DIRECTED-ENERGY WEAPONS: Testing sets pace for solid-state laser weapons

Oct. 10, 2012
Development of tactical solid-state laser weapons is settling into a slow but steady mode aimed at producing usable mobile systems in a few years.

Development of tactical solid-state laser weapons is settling into a slow but steady mode aimed at producing usable mobile systems in a few years. One example is the High-Energy Laser Mobile Demonstrator (HEL-MD) program at the Army Space and Missile Defense Command (Huntsville, AL).

“Our goal is to put together a pre-prototype system for an Army laser weapon system,” said Terry Bauer, manager of the program, at an Aug. 14, 2012, press briefing. He estimated the program was four to five years from demonstrating the readiness level required for a weapon system. On the same day, the Office of Naval Research (ONR; Arlington, VA) asked for industry proposals for a similar ship-based laser system.

Challenges for the HEL-MD program include developing power systems that can remove waste heat and ruggedizing the laser, power system, and support equipment to run reliably on the battlefield.

“Two things are pacing this program: the devices and robust testing,” says Mike Rinn, vice president of Boeing Directed Energy Systems (Albuquerque, NM), prime contractor on HEL-MD. “Testing takes time and money, but mostly time.” Targets will include rockets, artillery, mortars, and unmanned aerial vehicles (UAVs).

Truck-borne laser

In 2011, Boeing integrated the control system, beam-director assembly, an acquisition and tracking system, and other equipment on a standard Army battlefield vehicle—the Heavy Expanded Mobility Tactical Truck (HEMTT), an 8 × 8 truck able to carry a 16.5 ton payload. Boeing added a 100-W-class laser for low-power tests at the White Sands Missile Range in New Mexico that lasted from September through December 2011, demonstrating that the optical system worked with a low-power laser.

Now Boeing is installing a commercial 10 kW solid-state laser, which Bauer calls “on the low end of high power,” to test the 50-cm-diameter optical system at a higher laser flux. Tests starting in late 2012 and continuing through fiscal 2013 will assess how well the optics can deliver the beam to a range of potential targets.

“Ten kilowatts won’t have a lot of capability against mortars,” Bauer says, but that power is expected to be adequate against UAVs. Plans call for extensive testing on targets such as 122 mm rockets, mortars, and UAVs. Boeing is also developing adaptive optics to aid propagation of the 10 kW beam.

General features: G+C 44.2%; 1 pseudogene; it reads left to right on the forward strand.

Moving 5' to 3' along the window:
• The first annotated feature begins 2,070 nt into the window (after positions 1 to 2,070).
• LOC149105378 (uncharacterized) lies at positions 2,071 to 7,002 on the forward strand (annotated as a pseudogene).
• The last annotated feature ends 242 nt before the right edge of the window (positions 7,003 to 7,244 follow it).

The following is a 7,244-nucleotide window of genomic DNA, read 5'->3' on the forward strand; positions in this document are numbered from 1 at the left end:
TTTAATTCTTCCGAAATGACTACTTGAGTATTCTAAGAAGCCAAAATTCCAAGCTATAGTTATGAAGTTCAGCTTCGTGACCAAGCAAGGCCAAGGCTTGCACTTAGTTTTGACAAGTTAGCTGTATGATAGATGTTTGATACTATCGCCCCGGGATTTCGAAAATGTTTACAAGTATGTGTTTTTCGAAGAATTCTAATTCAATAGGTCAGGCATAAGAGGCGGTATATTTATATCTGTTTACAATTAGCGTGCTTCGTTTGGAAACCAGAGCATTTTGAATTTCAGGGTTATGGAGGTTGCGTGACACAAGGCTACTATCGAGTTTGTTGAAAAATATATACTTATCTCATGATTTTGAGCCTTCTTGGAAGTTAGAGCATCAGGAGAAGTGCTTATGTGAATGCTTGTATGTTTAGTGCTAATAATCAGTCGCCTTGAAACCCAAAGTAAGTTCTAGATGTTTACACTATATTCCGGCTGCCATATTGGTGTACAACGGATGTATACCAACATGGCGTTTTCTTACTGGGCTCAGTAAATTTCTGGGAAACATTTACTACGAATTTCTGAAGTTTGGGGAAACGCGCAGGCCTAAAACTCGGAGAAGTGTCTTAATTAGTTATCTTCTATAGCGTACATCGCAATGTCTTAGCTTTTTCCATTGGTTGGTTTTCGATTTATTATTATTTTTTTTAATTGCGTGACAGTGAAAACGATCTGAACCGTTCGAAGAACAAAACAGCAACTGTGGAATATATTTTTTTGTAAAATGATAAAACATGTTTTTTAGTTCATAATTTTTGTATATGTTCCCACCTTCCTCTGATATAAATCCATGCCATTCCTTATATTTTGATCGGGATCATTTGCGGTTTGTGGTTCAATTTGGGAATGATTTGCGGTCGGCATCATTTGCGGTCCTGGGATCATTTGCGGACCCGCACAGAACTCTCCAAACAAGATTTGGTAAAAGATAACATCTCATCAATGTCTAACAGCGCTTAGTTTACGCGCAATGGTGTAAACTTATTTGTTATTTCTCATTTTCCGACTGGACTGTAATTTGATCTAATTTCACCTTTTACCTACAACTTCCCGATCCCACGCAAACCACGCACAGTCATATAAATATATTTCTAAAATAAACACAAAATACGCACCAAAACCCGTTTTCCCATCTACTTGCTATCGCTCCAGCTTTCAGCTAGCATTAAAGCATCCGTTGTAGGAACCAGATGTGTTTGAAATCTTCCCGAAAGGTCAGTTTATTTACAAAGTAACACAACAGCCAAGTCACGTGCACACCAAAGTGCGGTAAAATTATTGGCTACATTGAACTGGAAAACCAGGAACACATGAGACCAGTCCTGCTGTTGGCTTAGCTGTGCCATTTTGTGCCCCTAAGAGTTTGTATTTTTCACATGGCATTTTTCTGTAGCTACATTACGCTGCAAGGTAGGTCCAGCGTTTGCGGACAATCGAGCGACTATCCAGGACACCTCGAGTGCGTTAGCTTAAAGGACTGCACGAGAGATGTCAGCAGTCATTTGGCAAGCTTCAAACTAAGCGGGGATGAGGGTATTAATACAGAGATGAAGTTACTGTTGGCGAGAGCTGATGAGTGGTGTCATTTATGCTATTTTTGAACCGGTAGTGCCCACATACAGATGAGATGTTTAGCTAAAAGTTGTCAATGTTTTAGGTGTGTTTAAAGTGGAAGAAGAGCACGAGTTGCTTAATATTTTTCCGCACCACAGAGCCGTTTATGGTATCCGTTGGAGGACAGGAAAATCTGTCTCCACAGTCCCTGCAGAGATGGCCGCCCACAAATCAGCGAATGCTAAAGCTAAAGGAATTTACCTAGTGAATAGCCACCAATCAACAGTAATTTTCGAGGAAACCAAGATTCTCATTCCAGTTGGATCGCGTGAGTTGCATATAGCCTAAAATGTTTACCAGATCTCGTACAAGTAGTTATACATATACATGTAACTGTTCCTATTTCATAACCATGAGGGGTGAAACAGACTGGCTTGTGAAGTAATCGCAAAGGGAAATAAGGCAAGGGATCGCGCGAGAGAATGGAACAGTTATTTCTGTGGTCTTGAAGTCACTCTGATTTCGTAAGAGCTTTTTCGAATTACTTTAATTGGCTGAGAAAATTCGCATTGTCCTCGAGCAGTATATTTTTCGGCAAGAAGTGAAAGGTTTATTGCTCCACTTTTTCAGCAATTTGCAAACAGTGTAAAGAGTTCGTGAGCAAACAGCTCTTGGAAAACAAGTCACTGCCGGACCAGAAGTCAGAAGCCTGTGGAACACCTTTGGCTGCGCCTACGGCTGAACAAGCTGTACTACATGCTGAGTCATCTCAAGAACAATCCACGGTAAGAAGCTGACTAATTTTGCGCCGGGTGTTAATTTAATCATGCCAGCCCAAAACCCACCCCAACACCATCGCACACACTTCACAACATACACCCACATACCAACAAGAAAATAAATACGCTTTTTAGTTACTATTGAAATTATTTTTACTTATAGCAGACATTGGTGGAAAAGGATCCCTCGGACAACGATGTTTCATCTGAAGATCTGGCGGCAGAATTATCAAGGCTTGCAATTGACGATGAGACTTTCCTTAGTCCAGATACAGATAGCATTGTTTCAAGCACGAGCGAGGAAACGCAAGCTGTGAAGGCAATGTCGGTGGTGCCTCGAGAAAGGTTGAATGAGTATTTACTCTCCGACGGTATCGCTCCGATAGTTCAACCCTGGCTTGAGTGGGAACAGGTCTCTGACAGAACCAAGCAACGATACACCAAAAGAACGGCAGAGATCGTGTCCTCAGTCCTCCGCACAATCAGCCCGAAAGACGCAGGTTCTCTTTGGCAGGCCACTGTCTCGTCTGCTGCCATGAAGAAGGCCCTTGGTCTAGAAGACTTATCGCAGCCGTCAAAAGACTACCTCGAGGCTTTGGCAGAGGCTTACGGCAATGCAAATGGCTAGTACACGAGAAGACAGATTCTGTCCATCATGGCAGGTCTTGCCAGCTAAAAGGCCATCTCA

After those tests, the Army will select the design for a 50-kW-class laser to be used in a series of higher-power tests to verify that such lasers have reached the technology readiness level needed for a “program of record”—meaning an actual weapon system. The specific technology will be chosen later, but candidates include fiber lasers and coherent combination of outputs from an array of fiber amplifiers fed by a master oscillator, being developed by Northrop Grumman (Redondo Beach, CA) for the Pentagon’s Robust Electric Laser Initiative (RELI; see figure). The effective range of the laser weapon will depend on how well radar can pick up targets, whether they are visible to the laser, and the level of power delivered by the onboard laser.

Land, sea, and air

At the briefing, Rinn announced that Boeing and General Atomics (San Diego, CA) have received a DARPA contract to develop a laser weapon system module for use on land and sea, as well as in the air based on DARPA’s High-Energy Liquid Laser Area Defense System (HELLADS). That’s a big vote of confidence in the novel HELLADS design, aimed at producing 150 kW from a laser weighing less than 750 kg.

Last summer an initial module met program goals, and DARPA says that addition of a second module should reach 150 kW next spring. Then DARPA will ship it to White Sands for a year of tests starting next summer.

The new Solid-State Laser Technology Maturation (SSL-TM) program run by the ONR is aimed at producing lasers that can engage important Navy targets while operating on a ship in combat-like situations. The marine environment can be a tough one for optical systems, but even small Navy ships can handle equipment too large to haul in a fighter jet or on battlefield vehicles.

At the time of writing, the ONR was seeking lasers that could be connected to ship-based combat control and support systems, and could be powered and cooled by shipboard systems. The announcement sought plans for lasers with output of at least 30 kW but encouraged developers to offer higher powers, up to 150 kW, and required an optical system capable of handling at least 100 kW.

Plans call for assessing four initial designs and down-selecting to build two prototypes, each to go through a series of three demonstrations on land in 2014 and 2015 before both are demonstrated on ships at sea in 2016. The Navy has designated UAVs as the primary targets for the laser system, with small boats and rockets and missiles launched by patrol boats identified as secondary targets.

About the Author

Jeff Hecht | Contributing Editor

Jeff Hecht is a regular contributing editor to Laser Focus World and has been covering the laser industry for 35 years. A prolific book author, Jeff's published works include “Understanding Fiber Optics,” “Understanding Lasers,” “The Laser Guidebook,” and “Beam Weapons: The Next Arms Race.” He also has written books on the histories of lasers and fiber optics, including “City of Light: The Story of Fiber Optics,” and “Beam: The Race to Make the Laser.” Find out more at

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